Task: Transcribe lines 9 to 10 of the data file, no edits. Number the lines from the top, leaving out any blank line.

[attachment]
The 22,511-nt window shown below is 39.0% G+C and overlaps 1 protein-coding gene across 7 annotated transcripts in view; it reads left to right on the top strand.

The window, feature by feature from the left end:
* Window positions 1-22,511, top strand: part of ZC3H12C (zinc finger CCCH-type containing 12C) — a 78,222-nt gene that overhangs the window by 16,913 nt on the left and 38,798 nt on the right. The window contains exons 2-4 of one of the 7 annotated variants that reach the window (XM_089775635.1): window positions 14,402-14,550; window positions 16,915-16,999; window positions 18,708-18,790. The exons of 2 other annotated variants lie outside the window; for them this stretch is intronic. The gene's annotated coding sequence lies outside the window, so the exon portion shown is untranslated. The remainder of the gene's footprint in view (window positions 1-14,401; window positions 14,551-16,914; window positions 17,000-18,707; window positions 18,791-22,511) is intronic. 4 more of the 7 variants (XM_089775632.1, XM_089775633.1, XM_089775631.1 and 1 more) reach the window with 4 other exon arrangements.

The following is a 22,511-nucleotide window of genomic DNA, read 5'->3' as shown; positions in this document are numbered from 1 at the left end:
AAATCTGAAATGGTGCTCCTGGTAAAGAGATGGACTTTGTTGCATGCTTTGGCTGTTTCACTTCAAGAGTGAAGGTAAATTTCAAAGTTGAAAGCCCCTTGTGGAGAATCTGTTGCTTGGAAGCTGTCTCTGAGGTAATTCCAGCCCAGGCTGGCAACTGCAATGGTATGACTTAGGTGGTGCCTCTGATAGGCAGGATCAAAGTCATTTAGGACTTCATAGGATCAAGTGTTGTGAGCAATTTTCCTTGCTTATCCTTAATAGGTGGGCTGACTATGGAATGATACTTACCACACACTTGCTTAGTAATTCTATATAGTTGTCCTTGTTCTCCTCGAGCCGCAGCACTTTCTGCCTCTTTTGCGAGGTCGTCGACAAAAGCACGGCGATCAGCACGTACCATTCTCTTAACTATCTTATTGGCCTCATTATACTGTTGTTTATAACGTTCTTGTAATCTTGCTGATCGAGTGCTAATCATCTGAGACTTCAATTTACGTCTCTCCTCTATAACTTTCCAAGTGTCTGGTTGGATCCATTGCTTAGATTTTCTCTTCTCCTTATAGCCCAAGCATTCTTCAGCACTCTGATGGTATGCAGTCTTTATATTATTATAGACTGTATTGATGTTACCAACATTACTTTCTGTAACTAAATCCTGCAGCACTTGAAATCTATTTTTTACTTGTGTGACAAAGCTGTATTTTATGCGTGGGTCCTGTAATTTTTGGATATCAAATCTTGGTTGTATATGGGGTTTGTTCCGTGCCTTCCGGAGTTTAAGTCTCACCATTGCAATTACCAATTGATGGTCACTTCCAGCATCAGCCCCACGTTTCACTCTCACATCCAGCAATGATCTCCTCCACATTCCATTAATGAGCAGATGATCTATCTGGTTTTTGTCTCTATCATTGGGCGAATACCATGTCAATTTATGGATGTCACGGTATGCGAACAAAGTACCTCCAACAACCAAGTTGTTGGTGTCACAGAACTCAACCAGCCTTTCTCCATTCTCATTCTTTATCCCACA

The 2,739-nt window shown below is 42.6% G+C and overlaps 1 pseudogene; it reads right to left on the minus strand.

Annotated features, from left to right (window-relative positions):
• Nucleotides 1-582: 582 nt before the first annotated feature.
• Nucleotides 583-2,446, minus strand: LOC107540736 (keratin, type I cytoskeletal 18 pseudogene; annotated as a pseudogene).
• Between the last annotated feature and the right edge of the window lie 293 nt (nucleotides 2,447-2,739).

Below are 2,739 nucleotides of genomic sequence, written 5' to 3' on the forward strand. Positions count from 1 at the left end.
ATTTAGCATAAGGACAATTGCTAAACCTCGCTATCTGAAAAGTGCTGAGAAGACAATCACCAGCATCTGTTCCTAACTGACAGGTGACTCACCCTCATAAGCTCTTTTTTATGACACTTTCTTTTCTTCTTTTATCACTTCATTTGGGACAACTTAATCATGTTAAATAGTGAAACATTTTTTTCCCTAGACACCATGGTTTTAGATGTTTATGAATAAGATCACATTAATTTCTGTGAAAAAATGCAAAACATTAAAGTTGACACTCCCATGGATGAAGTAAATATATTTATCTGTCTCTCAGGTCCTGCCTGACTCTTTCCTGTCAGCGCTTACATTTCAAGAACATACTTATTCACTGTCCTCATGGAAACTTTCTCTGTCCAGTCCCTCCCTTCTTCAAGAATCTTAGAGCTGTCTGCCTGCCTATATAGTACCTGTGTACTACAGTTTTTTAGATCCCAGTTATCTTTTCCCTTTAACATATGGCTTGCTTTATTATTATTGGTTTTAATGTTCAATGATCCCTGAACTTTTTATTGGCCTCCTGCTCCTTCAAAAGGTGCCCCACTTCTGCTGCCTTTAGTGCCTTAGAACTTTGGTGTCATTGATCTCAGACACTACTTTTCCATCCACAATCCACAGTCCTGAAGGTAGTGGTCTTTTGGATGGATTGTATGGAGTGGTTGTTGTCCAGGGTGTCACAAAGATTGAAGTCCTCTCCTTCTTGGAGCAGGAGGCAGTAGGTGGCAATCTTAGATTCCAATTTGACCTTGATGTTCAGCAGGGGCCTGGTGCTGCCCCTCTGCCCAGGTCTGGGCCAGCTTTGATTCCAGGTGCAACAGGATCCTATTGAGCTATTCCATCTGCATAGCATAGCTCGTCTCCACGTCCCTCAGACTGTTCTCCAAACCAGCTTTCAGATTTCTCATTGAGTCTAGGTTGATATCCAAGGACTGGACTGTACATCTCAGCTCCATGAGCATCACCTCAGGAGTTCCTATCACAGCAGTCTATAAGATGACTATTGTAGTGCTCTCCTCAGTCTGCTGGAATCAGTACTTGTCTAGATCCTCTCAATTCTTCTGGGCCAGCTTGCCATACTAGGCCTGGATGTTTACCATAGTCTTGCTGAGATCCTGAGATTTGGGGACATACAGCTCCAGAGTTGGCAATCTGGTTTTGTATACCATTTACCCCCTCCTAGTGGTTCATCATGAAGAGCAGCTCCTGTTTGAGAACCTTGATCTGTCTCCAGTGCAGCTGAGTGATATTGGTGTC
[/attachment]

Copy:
• Nucleotides 583-2,446, minus strand: LOC107540736 (keratin, type I cytoskeletal 18 pseudogene; annotated as a pseudogene).
• Between the last annotated feature and the right edge of the window lie 293 nt (nucleotides 2,447-2,739).